Degree Type

Thesis

Date of Award

2010

Degree Name

Master of Science

Department

Civil, Construction, and Environmental Engineering

First Advisor

Terry J. Wipf

Second Advisor

Brent M. Phares

Abstract

In this thesis, work was completed to validate the accuracy of a developed statistical based damage detection approach. The damage detection approach uses the differences in actual and predicted strains from locations on the bridge caused by heavy five-axle trucks. These differences, called residuals, are then used to construct control charts which compare undamaged and damaged structure data. The validation was achieved by using sacrificial specimens, which modeled damage sensitive locations, were mounted on the bridge and exposed to ambient traffic loads. Different damage levels, simulating cracks or corrosion, were introduced to the sacrificial specimen. Damaged data were compared to undamaged data through the use of control charts and the damage levels were detected. It was also found that damage needed to be close to a sensor in order to be detected by the control chart.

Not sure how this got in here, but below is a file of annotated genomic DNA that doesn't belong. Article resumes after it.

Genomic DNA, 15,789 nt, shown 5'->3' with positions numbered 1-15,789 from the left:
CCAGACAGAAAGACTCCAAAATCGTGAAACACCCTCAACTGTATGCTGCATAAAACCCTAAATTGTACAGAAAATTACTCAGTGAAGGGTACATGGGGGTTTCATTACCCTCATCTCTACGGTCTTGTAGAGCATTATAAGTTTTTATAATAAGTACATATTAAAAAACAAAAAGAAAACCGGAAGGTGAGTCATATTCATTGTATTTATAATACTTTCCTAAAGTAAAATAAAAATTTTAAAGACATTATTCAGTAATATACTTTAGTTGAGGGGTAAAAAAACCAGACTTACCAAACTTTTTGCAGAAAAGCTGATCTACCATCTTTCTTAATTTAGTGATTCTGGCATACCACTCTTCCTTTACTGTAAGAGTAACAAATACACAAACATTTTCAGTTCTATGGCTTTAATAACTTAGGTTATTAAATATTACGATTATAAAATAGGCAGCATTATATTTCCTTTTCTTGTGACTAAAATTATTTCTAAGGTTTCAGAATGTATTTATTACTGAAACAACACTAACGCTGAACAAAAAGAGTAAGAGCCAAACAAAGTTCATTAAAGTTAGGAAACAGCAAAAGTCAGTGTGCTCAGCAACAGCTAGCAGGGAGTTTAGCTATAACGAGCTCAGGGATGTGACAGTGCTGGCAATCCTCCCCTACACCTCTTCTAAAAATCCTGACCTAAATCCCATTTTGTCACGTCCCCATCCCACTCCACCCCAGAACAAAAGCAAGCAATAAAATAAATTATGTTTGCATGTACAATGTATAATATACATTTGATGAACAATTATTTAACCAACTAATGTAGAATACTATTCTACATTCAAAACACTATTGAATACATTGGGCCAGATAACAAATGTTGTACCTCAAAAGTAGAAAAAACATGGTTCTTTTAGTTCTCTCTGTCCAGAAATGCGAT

A short sensor attachment study was also completed in this thesis. Issues arose in attaching sensors to concrete therefore multiple sensor attachment techniques were investigated. Through testing in a controlled lab setting it was found that the new techniques were insufficient in transferring strain from the concrete to the sensor. Further study needed to be completed in order to find a satisfactory sensor attachment technique.

Copyright Owner

Mitchell Pohlkamp

Language

en

Date Available

2012-04-30

File Format

application/pdf

File Size

118 pages

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